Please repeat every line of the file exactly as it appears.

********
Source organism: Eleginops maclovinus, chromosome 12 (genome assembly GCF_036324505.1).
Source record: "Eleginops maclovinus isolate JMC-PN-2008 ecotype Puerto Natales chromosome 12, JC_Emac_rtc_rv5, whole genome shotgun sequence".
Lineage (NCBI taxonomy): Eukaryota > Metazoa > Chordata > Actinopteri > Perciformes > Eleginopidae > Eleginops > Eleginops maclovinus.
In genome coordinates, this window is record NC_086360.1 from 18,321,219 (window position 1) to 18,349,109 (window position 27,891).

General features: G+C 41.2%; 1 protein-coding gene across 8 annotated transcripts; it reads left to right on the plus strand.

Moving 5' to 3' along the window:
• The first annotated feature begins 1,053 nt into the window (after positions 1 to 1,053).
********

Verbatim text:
Source organism: Eleginops maclovinus, chromosome 12 (genome assembly GCF_036324505.1).
Source record: "Eleginops maclovinus isolate JMC-PN-2008 ecotype Puerto Natales chromosome 12, JC_Emac_rtc_rv5, whole genome shotgun sequence".
Lineage (NCBI taxonomy): Eukaryota > Metazoa > Chordata > Actinopteri > Perciformes > Eleginopidae > Eleginops > Eleginops maclovinus.
In genome coordinates, this window is record NC_086360.1 from 18,321,219 (window position 1) to 18,349,109 (window position 27,891).

General features: G+C 41.2%; 1 protein-coding gene across 8 annotated transcripts; it reads left to right on the plus strand.

Moving 5' to 3' along the window:
• The first annotated feature begins 1,053 nt into the window (after positions 1 to 1,053).